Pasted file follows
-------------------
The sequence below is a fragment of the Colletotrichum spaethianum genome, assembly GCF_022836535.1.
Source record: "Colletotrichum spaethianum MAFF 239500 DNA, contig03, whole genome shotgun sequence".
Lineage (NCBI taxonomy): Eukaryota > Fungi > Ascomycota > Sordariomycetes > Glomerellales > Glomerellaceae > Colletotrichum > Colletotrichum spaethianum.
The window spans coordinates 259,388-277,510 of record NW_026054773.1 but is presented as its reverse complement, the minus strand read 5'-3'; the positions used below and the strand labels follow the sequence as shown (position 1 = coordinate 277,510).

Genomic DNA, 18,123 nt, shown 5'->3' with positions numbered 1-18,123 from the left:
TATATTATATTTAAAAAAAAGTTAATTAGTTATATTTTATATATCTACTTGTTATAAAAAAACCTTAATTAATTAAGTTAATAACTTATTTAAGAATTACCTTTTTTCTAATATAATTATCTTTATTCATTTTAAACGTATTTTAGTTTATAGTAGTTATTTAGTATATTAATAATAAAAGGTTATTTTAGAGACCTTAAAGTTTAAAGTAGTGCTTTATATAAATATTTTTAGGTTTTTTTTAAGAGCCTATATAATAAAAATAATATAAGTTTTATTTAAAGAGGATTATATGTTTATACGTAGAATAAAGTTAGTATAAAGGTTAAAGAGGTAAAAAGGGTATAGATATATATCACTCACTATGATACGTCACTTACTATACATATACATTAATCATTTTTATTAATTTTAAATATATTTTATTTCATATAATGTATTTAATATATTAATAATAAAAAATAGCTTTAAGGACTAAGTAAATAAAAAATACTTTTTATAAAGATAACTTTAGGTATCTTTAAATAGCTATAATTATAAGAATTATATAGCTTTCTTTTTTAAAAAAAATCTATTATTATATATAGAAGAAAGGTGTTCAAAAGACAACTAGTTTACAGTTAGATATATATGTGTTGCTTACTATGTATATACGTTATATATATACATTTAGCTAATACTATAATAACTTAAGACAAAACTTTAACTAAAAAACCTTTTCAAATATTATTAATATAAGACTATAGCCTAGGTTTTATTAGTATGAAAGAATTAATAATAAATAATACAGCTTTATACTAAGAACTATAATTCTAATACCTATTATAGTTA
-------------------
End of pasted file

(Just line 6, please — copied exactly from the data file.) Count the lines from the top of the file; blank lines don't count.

TATATTATATTTAAAAAAAAGTTAATTAGTTATATTTTATATATCTACTTGTTATAAAAAAACCTTAATTAATTAAGTTAATAACTTATTTAAGAATTACCTTTTTTCTAATATAATTATCTTTATTCATTTTAAACGTATTTTAGTTTATAGTAGTTATTTAGTATATTAATAATAAAAGGTTATTTTAGAGACCTTAAAGTTTAAAGTAGTGCTTTATATAAATATTTTTAGGTTTTTTTTAAGAGCCTATATAATAAAAATAATATAAGTTTTATTTAAAGAGGATTATATGTTTATACGTAGAATAAAGTTAGTATAAAGGTTAAAGAGGTAAAAAGGGTATAGATATATATCACTCACTATGATACGTCACTTACTATACATATACATTAATCATTTTTATTAATTTTAAATATATTTTATTTCATATAATGTATTTAATATATTAATAATAAAAAATAGCTTTAAGGACTAAGTAAATAAAAAATACTTTTTATAAAGATAACTTTAGGTATCTTTAAATAGCTATAATTATAAGAATTATATAGCTTTCTTTTTTAAAAAAAATCTATTATTATATATAGAAGAAAGGTGTTCAAAAGACAACTAGTTTACAGTTAGATATATATGTGTTGCTTACTATGTATATACGTTATATATATACATTTAGCTAATACTATAATAACTTAAGACAAAACTTTAACTAAAAAACCTTTTCAAATATTATTAATATAAGACTATAGCCTAGGTTTTATTAGTATGAAAGAATTAATAATAAATAATACAGCTTTATACTAAGAACTATAATTCTAATACCTATTATAGTTA